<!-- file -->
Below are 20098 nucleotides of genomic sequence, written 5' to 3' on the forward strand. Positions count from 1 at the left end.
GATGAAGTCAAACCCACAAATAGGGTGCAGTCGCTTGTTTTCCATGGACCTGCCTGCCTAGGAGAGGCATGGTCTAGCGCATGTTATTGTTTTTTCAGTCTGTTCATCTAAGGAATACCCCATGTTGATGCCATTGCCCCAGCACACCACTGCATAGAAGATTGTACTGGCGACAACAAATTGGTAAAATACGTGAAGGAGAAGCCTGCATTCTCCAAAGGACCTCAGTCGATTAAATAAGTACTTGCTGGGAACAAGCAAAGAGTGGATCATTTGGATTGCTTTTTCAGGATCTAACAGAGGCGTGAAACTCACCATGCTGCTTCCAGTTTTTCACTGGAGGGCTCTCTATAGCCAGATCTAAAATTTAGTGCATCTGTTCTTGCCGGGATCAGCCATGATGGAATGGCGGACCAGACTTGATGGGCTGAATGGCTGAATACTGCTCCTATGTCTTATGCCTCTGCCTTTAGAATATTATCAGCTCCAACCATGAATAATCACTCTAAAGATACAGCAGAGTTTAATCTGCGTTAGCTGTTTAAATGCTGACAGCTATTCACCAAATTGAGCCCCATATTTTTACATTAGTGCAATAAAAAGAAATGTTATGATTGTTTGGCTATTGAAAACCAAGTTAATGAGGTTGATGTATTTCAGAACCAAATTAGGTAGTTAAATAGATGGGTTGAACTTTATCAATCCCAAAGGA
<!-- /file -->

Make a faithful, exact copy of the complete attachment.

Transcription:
Below are 20098 nucleotides of genomic sequence, written 5' to 3' on the forward strand. Positions count from 1 at the left end.
GATGAAGTCAAACCCACAAATAGGGTGCAGTCGCTTGTTTTCCATGGACCTGCCTGCCTAGGAGAGGCATGGTCTAGCGCATGTTATTGTTTTTTCAGTCTGTTCATCTAAGGAATACCCCATGTTGATGCCATTGCCCCAGCACACCACTGCATAGAAGATTGTACTGGCGACAACAAATTGGTAAAATACGTGAAGGAGAAGCCTGCATTCTCCAAAGGACCTCAGTCGATTAAATAAGTACTTGCTGGGAACAAGCAAAGAGTGGATCATTTGGATTGCTTTTTCAGGATCTAACAGAGGCGTGAAACTCACCATGCTGCTTCCAGTTTTTCACTGGAGGGCTCTCTATAGCCAGATCTAAAATTTAGTGCATCTGTTCTTGCCGGGATCAGCCATGATGGAATGGCGGACCAGACTTGATGGGCTGAATGGCTGAATACTGCTCCTATGTCTTATGCCTCTGCCTTTAGAATATTATCAGCTCCAACCATGAATAATCACTCTAAAGATACAGCAGAGTTTAATCTGCGTTAGCTGTTTAAATGCTGACAGCTATTCACCAAATTGAGCCCCATATTTTTACATTAGTGCAATAAAAAGAAATGTTATGATTGTTTGGCTATTGAAAACCAAGTTAATGAGGTTGATGTATTTCAGAACCAAATTAGGTAGTTAAATAGATGGGTTGAACTTTATCAATCCCAAAGGA